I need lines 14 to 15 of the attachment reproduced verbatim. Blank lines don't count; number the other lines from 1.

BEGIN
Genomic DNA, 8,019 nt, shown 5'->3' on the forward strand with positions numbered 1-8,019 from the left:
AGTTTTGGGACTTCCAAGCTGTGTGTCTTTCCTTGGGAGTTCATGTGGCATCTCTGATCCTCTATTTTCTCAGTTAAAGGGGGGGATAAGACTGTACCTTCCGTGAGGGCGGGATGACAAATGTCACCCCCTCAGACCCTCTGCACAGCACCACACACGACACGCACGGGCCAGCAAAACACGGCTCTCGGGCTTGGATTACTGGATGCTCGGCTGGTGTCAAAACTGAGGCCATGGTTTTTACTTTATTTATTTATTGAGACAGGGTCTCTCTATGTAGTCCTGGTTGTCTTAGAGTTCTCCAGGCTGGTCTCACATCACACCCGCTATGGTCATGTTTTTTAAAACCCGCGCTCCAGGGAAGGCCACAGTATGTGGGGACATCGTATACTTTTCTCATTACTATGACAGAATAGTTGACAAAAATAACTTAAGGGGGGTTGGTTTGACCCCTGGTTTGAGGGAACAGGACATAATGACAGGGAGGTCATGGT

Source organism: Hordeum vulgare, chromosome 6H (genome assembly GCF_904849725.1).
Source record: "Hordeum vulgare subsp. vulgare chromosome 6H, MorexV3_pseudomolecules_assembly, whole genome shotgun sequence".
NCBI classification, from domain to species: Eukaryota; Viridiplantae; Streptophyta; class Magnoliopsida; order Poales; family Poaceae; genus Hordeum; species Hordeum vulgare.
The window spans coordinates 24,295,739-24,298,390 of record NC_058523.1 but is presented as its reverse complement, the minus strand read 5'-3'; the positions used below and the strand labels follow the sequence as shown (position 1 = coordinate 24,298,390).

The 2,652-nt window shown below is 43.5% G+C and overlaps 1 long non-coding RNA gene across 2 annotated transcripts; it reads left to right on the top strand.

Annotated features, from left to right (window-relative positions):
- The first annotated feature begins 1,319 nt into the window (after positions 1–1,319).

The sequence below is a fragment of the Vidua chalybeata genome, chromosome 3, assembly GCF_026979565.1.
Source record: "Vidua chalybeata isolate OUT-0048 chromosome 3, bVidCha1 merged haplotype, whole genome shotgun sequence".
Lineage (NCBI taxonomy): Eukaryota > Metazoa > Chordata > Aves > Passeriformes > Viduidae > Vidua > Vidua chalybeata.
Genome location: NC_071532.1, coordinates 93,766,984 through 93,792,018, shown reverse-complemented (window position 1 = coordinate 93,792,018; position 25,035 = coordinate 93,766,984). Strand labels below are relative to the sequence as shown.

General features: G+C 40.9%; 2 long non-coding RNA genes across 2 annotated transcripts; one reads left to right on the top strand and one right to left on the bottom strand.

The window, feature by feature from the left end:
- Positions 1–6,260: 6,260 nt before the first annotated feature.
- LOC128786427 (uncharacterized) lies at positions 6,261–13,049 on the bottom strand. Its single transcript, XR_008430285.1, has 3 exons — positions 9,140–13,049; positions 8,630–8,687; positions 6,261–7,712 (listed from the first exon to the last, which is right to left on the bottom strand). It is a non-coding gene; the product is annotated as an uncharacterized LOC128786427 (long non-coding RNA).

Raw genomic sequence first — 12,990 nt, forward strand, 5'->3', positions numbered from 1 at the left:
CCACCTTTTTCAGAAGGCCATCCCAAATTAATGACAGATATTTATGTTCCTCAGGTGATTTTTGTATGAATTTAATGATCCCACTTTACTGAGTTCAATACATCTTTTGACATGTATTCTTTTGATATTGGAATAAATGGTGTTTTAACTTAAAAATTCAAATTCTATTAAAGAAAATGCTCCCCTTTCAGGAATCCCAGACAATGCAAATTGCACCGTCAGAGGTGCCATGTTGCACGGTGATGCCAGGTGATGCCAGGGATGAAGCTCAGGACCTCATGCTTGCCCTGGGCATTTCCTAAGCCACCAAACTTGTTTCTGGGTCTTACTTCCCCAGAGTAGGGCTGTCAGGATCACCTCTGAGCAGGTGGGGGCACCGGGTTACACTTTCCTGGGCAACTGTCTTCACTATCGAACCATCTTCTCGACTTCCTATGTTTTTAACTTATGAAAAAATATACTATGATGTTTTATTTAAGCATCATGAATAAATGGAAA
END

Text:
General features: G+C 40.9%; 2 long non-coding RNA genes across 2 annotated transcripts; one reads left to right on the top strand and one right to left on the bottom strand.

The window, feature by feature from the left end: